At the start of the calibration mode, BFF 62 is in its state S1 (FIG. 2) having been reset to this state at the end of the previous calibrating mode as subsequently described, and the back slope portion of the short MF pulse from MFF 46 is applied through differentiating circuit 60 to the CK input of BFF 62 and changes BFF 62 to its S2 state.
The high Q output of BFF 62 is connected to an output line 70 and to the CK input of the BFF 88. The output line 70 connects BFF 62 to the FET 24, through an inverter 64, an amplifier stage 66 and a diode 68 for actuating the FET 24 to connect reference voltage from line 30 through to the integrator 32. The output line 70 also connects the BFF 62 output Q to one input of a NAND gate 72. The other input of NAND gate 72 is connected through a line 74 to a clock means 73 for generating pulses at a fixed frequency so that clock pulses are applied through a line 76 to the up input of the three element counter 50 simultaneously with the reference voltage being applied to the integrator 32.
The output from the Q output of the BFF 88 is connected by a feedback line 86 to the J preparation input of BFF 62 for preventing resetting of BFF 62 to its state S2 by the back slope of the short MF pulse which issues from MFF 46 at the end of each calibration mode. The BFF 88 output Q is also connected by a line 87 to one input of an AND gate 90; the other input of gate 90 is connected into line 52 from the Q output of the MFF 46. Outputs from MFF 46 and BFF 88 thus cooperate to pass a signal into a line 92 which connects into a line 94 which is connected to actuate FET 14 through an inverter 96, an amplifier stage 98 and a diode 100. The line 92 from gate 90 is also connected through an inverter 102 to the reset inputs Ro of a two decade stage auxiliary counter 104 (which is utilized as a frequency divider as subsequently described) and, through branch line 106, to one input of a NAND gate 108. The other input of NAND gate 108 is connected to the switching arm 110 of a selector switch 112 of the frequency dividing arrangement described below. The output of the gate 108 is connected through a line 117 to the count down input terminal of the counter 50 for applying thereto clock pulses from clock 73 when appropriate signals, through gates 108 and 90, are received from MFF 46 via line 52 and from BFF 88 via line 87.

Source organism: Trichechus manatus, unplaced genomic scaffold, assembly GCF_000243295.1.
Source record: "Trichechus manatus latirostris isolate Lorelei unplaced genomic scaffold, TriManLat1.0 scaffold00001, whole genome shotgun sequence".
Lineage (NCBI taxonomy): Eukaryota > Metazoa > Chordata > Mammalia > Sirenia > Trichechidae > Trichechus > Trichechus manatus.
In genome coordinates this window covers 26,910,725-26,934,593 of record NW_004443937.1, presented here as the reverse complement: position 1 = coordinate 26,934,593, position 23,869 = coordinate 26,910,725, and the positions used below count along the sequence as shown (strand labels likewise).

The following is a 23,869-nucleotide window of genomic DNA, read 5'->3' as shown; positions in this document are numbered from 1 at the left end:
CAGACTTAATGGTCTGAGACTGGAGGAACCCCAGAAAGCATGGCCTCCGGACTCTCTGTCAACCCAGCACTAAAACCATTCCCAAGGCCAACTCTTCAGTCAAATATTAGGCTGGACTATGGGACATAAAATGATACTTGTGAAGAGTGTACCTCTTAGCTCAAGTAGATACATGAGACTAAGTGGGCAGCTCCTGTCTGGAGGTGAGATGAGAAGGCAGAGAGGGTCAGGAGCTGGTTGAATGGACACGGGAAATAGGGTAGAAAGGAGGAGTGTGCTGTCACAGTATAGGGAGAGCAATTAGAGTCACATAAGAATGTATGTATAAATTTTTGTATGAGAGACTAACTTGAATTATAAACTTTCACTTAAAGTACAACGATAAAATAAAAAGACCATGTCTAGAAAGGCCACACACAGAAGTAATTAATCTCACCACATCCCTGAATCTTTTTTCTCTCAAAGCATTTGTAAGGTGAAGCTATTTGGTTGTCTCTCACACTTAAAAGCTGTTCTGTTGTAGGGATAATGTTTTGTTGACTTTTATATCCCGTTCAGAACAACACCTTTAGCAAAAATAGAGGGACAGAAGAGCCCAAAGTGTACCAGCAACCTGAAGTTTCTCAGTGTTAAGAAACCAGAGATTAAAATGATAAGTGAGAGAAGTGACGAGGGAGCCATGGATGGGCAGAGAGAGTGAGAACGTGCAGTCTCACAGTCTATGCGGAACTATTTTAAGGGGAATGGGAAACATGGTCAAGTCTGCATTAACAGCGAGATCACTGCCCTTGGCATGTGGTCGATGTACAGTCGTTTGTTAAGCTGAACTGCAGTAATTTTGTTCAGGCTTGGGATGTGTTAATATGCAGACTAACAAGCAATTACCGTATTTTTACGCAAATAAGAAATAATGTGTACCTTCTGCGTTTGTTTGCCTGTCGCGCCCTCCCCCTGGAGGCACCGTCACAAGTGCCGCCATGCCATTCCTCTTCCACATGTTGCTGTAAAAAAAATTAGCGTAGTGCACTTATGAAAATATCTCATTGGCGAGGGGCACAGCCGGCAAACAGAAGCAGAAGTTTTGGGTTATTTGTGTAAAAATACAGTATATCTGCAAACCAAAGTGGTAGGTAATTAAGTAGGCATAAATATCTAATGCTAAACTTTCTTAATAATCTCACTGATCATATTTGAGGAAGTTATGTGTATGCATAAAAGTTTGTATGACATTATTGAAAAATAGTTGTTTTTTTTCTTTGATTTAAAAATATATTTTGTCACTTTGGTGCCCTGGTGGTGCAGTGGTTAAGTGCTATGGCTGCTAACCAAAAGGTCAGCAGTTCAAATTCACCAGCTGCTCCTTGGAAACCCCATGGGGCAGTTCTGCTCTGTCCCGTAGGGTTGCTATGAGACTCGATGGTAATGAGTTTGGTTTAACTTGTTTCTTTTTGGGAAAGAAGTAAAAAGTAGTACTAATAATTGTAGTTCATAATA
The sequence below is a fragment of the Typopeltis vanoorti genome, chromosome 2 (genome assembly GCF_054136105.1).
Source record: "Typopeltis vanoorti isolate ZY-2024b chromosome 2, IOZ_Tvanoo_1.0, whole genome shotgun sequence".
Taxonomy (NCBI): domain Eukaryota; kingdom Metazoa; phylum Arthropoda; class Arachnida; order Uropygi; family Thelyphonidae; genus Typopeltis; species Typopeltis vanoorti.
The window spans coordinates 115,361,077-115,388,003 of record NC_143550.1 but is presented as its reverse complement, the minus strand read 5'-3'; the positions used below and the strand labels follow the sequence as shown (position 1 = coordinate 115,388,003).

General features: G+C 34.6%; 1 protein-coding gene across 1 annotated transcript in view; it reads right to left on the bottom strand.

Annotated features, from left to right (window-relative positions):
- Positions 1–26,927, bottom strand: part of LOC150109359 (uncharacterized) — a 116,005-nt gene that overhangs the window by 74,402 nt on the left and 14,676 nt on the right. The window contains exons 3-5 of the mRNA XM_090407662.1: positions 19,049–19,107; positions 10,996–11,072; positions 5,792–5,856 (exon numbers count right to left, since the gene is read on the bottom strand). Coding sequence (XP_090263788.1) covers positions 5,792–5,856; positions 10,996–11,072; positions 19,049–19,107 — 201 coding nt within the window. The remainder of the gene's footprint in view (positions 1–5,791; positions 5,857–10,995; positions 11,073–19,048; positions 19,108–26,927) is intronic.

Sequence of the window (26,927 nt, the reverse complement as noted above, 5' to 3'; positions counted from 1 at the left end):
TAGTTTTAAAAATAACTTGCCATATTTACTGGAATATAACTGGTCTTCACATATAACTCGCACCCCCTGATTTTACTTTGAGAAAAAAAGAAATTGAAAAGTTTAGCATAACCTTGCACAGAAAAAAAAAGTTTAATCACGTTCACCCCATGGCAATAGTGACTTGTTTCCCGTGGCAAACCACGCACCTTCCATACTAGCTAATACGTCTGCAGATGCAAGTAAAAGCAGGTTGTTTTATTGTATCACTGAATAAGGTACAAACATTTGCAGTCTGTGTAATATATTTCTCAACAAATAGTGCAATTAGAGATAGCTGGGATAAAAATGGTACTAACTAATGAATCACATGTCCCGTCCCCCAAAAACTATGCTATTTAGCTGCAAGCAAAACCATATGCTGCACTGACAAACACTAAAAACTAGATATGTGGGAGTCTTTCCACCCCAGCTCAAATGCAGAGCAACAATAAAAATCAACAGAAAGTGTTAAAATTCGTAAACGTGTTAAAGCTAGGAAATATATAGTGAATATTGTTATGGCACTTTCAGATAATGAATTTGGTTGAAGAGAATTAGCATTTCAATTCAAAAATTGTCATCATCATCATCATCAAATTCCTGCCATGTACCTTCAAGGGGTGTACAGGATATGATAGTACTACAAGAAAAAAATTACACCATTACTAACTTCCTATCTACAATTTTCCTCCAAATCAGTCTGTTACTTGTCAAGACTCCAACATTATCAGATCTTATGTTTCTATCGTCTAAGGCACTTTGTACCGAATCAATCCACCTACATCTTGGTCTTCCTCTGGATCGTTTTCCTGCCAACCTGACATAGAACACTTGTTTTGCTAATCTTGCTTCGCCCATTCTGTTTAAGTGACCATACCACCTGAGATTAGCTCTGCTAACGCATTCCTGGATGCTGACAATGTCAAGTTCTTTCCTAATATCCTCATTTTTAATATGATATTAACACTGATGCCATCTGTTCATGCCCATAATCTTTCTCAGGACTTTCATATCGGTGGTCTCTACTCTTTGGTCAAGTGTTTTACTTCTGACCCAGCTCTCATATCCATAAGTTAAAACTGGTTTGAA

The frequency divider, already mentioned, consists of the auxiliary counter 104 and selector switch 112 and is utilized for selectively dividing the frequency of the pulses from clock 73 as means for adjusting the time duration of the measuring mode integration in proportion to the constant of integration that was previously derived as the up count of the counter 50 during the calibration mode.
Clock pulses through line 74 are applied to the CK input of the first decade 104b of counter 104 through a line 116. A branch line 114 is connected between the line 116 and the contact 112a of switch 112. As shown, when the switch arm 110 of switch 112 is on contact 112a clock pulses from line 74 are passed directly through the switch 112 to one input of NAND gate 108. In the other two alternative positions of the switch arm 110, on contact 112b and contact 112c respectively, clock pulses tapped from line 74 pass through the auxiliary counter 104; contact 112b connects the switch to output QA of counter decade 104a while contact 112c connects the switch with output QB thereof.
When the counter 50 has counted down of the output previously counted up, it directs a zero count output 118 through line 120 to the CL input of BFF 88 which resets BFF 88 to its initial state S1 thereby changes the signals over lines 92 and 94 to open FET 14 which interrupts the measuring mode integration.